Friday, February 11, 2011

Thomas Cornelius Trumble

Some time ago in these columns I remarked that Thomas Cornelius Trumble, the brother of our pioneering Irish great-great-grandfather William Trumble, sometime superintendent of the Kew Lunatic Asylum, “decided to continue on to New Zealand, and was never heard of again.” This is only partly true. Thanks to the diligence of Simon Trumble, our second cousin once removed, my attention has now been directed to the following obituary which appeared in the Southland Times on May 27, 1889, p. 2: “One by one the old identities who did service in the early colonization of Otago are passing away. Few figures were better known to old settlers than that of Mr. Thos. Trumble, who has for many years made Invercargill his chief residence. The deceased arrived in Dunedin on the second trip of the ship Mariner in August, 1850, and as an original settler under the New Zealand Company was allotted town and suburban sections. He settled on the latter, situated at Kuri Bush, near Dunedin, until March, 1856, when he took up the Otaraia run between Clinton and Mataura, at that time the advanced outpost of the settlement. In time he made a considerable portion of the property freehold with which he never parted. In 1866 he removed permanently to Invercargill for the sake of the educational advantage it offered for his family. The date of his settlement on his Otaria property was well fixed in his memory from the fact that in March of the same year what was then considered an alarming earthquake was felt in Dunedin, which destroyed a few weak chimneys, but from all accounts was not anything like as severe as some that have since been experienced. The deceased leaves a widow and a grown up family of two sons and seven daughters. Two boys pre-deceased him, one [William Henry, the youngest son] having been drowned in the Oreti many years ago [on March 30, 1873] near his Winton estate. Mr. Trumble was what is termed a strong politician, and was a firm supporter of the late Mr. James Macandrew. He took some part in the management of some local matters, having been for a time a member of the Invercargill District Road Board. He was an enthusiastic Mason, and a score of years ago held the office of treasurer of the Southern Cross Lodge. He died on Saturday evening, having nearly attained the age of 79 years.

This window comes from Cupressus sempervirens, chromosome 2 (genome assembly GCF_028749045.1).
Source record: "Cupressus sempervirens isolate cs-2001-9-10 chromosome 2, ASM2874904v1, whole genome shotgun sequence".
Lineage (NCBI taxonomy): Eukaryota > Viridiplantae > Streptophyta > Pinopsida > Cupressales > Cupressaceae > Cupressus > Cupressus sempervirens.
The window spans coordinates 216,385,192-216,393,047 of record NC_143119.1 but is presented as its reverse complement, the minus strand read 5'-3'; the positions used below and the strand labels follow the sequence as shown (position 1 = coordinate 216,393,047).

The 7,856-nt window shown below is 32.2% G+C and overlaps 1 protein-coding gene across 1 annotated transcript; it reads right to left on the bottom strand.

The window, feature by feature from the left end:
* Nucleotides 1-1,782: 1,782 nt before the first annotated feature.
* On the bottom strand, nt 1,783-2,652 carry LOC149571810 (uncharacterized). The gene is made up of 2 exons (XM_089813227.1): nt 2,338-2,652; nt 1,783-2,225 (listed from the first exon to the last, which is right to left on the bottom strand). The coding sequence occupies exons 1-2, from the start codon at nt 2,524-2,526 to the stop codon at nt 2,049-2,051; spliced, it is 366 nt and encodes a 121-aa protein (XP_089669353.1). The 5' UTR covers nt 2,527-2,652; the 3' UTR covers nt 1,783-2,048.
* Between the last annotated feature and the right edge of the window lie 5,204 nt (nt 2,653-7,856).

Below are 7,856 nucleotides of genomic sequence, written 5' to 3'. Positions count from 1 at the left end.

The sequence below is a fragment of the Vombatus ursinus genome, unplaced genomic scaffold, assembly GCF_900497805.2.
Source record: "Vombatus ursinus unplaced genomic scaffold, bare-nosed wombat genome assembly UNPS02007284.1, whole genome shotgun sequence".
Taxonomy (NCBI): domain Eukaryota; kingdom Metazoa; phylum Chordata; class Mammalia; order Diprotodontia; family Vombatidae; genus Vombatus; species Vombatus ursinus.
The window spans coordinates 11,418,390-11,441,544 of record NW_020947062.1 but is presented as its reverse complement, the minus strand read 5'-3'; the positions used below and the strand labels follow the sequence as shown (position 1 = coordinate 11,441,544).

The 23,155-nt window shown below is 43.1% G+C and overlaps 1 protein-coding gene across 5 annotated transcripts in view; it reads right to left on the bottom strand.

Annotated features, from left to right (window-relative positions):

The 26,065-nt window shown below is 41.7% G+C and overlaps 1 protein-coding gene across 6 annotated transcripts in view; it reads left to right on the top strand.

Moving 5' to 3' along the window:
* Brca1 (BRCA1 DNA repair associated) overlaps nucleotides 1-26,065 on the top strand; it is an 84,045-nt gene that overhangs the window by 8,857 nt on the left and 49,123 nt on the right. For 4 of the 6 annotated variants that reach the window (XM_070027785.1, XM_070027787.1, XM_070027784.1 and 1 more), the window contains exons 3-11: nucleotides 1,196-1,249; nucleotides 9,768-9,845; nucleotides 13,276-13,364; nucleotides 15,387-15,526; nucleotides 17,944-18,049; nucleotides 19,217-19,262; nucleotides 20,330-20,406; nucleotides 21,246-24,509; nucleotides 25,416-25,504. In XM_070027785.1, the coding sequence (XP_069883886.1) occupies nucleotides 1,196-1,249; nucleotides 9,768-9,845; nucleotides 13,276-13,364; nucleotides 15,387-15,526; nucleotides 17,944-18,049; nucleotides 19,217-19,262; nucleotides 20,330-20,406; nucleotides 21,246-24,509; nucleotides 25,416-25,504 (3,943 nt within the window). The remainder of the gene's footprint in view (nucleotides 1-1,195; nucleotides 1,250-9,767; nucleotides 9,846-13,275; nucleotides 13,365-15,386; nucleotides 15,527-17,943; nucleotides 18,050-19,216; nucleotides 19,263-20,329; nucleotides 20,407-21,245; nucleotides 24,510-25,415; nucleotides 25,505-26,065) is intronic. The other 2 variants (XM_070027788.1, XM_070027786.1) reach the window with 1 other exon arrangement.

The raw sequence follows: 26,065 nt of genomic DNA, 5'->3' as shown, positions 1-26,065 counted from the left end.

1 comment:

  1. I stumbled over your blog post this morning. Not sure where my branch of the family tree diverged from yours but the names are still running in the family.